Workplace Fire Safety 2023 – An Overview of The Latest Regulations

keep your organisation and staff safe at all times with proper workplace fire safety measures including fire safety equipment

As a business or organisation operating in the UK with a building or physical location, there are fire safety laws and regulations that you must adhere to – not only to be legally compliant, but also to ensure the safety of all staff and customers who may be present.

Whilst the detailed laws and regulations documents are lengthy, it is still essential that everyone responsible for fire safety knows what they need to take into consideration in order to create a safer environment. In this guide, we’ve outlined some of the main fire safety measures you need to know about in 2022.

Note: you should still read the full fire safety laws and regulations for your country to check that you’re following all regulations correctly, or acquire the services of someone who can make your business compliant for you.


First Of All, Who Is Responsible For Fire Safety?


Anyone with control of the premises is responsible for fire safety. This includes:

  • Owners of the business
  • Building managers / high level managers of the business
  • Landlords who own the property
  • Occupiers of the property
  • Anybody else who might have control of the building such as facilities managers, managing agents, or risk assessors


Fire Risk Assessments


The very first element of your fire safety comes in the form of a risk assessment. Every business must have a fire risk assessment that is reviewed and updated regularly. This is one of the first things that an inspecting fire authority officer will ask to see if they inspect your premises and is the foundation of a comprehensive safety plan and strategy.

A fire risk assessment must:

  • Be written out and documented on the premises if your business has more than 5 employees, or if your premises require a licence
  • Be reviewed and updated regularly to cover any potential changes
  • Record and clearly show any main findings and action that needs to be taken

Your fire risk assessment can be carried out by a professional fire risk assessor or anyone in your business who can confidently identify issues and create an action plan.


Fire Safety Logbook


In order to remain compliant with fire safety legislation, you must have a fire safety logbook present on your premises at all times. This is so that anyone who might need access to it can do so easily.

Your fire safety logbook needs to include details on fire safety equipment (such as extinguishers, fire doors, and alarms), and fire safety procedures.


Fire Extinguishers and Equipment


According to UK fire safety laws, your business must provide appropriate fire-fighting equipment. For the majority of businesses this usually means that you’ll need to have a sufficient number of fire extinguishers on site.

High-risk businesses – like restaurants or chemical storage facilities for example – need additional equipment such as hose reels and sprinklers in order to stay effectively safe.

All equipment must be maintained and in full working order, must be certified to industry standards, and must undergo annual maintenance tests.




All business premises must have sufficient fire safety signage throughout the building that can point people in the direction of fire-fighting equipment, emergency route, and emergency exits.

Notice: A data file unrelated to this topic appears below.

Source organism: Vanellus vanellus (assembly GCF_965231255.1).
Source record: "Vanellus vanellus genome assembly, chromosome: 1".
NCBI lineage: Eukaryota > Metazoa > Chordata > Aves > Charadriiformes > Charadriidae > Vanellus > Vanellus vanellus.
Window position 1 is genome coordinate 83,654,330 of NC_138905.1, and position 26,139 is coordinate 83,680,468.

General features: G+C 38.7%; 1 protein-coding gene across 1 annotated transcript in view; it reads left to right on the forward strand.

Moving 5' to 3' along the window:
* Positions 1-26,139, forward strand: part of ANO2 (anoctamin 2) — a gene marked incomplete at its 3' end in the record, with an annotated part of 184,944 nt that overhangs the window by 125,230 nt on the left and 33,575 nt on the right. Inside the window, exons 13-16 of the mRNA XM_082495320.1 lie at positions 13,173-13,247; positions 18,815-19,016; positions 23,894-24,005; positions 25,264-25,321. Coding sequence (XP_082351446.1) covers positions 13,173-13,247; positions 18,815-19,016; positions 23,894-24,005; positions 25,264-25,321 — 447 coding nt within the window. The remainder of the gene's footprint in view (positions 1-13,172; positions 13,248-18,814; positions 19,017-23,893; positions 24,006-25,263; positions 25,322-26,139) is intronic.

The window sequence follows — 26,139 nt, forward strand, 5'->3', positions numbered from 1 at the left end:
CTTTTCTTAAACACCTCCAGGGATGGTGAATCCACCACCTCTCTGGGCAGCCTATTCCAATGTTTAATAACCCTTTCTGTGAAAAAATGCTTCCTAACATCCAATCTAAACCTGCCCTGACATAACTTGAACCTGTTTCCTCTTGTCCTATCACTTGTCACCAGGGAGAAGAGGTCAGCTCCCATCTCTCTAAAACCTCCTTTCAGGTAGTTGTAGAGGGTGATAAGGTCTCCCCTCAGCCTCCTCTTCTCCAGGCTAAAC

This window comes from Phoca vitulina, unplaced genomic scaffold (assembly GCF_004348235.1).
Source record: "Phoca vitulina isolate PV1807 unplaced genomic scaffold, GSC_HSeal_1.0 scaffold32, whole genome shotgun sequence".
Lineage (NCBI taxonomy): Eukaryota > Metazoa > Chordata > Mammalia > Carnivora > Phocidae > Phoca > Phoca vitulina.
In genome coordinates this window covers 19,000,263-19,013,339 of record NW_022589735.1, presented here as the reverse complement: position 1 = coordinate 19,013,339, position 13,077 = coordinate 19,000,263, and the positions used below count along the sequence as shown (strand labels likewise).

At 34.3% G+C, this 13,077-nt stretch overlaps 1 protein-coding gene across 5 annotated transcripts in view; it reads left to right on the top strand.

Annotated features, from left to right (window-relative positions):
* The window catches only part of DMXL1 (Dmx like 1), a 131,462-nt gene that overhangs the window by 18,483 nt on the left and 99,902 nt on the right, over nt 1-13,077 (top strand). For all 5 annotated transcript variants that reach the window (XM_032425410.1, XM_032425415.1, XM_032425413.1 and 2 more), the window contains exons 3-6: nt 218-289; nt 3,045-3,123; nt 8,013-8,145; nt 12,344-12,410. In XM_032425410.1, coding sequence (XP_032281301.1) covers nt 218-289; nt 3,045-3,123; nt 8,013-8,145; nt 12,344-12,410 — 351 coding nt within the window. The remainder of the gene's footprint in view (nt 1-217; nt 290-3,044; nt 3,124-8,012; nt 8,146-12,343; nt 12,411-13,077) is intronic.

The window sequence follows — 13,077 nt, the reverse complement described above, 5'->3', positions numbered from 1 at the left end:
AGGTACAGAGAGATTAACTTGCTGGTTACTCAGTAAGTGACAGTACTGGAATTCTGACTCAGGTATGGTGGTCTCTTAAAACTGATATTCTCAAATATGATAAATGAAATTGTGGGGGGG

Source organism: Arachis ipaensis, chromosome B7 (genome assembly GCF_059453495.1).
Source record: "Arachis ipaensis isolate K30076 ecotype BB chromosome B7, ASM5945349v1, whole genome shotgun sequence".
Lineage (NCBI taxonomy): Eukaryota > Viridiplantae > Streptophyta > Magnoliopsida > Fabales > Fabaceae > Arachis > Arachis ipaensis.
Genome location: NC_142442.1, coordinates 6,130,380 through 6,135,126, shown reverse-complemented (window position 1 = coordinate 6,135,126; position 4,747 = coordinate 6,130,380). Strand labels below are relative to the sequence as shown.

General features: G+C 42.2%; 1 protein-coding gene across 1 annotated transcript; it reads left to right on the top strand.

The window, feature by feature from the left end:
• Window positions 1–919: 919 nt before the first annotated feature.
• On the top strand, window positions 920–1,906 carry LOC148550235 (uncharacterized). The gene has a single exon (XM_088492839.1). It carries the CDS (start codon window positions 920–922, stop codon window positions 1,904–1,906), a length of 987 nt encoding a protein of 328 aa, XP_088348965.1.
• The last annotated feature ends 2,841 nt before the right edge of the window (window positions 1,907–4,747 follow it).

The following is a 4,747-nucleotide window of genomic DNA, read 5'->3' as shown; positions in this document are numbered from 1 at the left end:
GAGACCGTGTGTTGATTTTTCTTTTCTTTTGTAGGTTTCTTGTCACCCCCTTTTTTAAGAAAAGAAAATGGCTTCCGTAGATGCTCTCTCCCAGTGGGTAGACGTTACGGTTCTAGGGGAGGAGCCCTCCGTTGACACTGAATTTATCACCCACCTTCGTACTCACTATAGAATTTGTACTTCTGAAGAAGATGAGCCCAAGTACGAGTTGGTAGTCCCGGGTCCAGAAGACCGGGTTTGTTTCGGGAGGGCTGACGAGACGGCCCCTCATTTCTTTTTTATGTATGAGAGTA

The two signs that are required in all property types are Fire Action Notices which detail what to do in the event of a fire, and Fire Extinguisher ID Signs which detail each type of extinguisher and provide the location for each. Fire exit signs are needed in all buildings apart from those that extremely small with only one or two points of exit.




Fire alarms are not required in all buildings, especially if they’re low risk and very small, however it may still be a good idea to have them installed as an extra precaution that could save lives.

Fire safety regulations require that all businesses have an appropriate fire detection system, which can either be manual or automatic depending on your business. Everybody in the building must be able to hear the alarm clearly and there needs to be an alarm call point at every point of exit.


Emergency Lighting


Emergency lighting is needed on your premises in order to supply light to important areas in case your normal lighting fails during a fire. If your building doesn’t have enough borrowed light to exit the building safely, has any danger areas such as kitchens, or has any rooms larger than 60 square metres, then emergency lighting should be in place.

Your emergency lights should be serviced at least annually, and should undergo a 3 hour test each year, where your normal lighting is turned off and the building runs on the emergency system for 3 hours.


Training and Drills


Fire drills and fire safety training are some of the most essential elements in keeping everybody in your organisation safe in the event of a fire as they will help everyone to act safely and effectively.

UK fire safety regulations require you to carry out annual refresher sessions on fire safety, regular fire drills, training updates whenever there’s a change to your building or layout, and to appoint fire marshals or wardens within the workforce.


Fire safety is an incredibly important aspect to get right. It doesn’t just keep your business legally compliant, it saves lives. If you’re unsure as to whether or not your building currently adheres to latest legislation, you should either read up on the full documents or you should speak with a fire safety professional who can help to get your business in-line.


If you’ve got any questions regarding your fire safety or would like help in becoming fire-safe to the proper legal standard, get in touch with us today.